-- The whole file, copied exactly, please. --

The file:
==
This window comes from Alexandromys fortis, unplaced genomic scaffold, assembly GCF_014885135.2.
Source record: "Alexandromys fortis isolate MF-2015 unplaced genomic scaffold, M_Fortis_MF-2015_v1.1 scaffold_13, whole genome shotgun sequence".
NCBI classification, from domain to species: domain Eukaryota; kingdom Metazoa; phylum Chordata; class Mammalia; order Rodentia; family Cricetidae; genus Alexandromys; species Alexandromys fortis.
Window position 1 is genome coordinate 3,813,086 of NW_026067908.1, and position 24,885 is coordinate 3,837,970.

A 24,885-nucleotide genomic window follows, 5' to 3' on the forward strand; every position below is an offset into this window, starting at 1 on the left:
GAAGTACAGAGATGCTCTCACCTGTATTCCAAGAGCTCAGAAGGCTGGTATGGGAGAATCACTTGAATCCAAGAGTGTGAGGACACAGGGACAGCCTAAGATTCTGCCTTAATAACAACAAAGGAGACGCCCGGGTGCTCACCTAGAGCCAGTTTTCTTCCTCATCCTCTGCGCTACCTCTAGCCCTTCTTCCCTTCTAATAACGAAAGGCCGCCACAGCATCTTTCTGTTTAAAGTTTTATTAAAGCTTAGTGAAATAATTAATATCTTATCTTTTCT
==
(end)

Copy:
This window comes from Alexandromys fortis, unplaced genomic scaffold, assembly GCF_014885135.2.
Source record: "Alexandromys fortis isolate MF-2015 unplaced genomic scaffold, M_Fortis_MF-2015_v1.1 scaffold_13, whole genome shotgun sequence".
NCBI classification, from domain to species: domain Eukaryota; kingdom Metazoa; phylum Chordata; class Mammalia; order Rodentia; family Cricetidae; genus Alexandromys; species Alexandromys fortis.
Window position 1 is genome coordinate 3,813,086 of NW_026067908.1, and position 24,885 is coordinate 3,837,970.

A 24,885-nucleotide genomic window follows, 5' to 3' on the forward strand; every position below is an offset into this window, starting at 1 on the left:
GAAGTACAGAGATGCTCTCACCTGTATTCCAAGAGCTCAGAAGGCTGGTATGGGAGAATCACTTGAATCCAAGAGTGTGAGGACACAGGGACAGCCTAAGATTCTGCCTTAATAACAACAAAGGAGACGCCCGGGTGCTCACCTAGAGCCAGTTTTCTTCCTCATCCTCTGCGCTACCTCTAGCCCTTCTTCCCTTCTAATAACGAAAGGCCGCCACAGCATCTTTCTGTTTAAAGTTTTATTAAAGCTTAGTGAAATAATTAATATCTTATCTTTTCT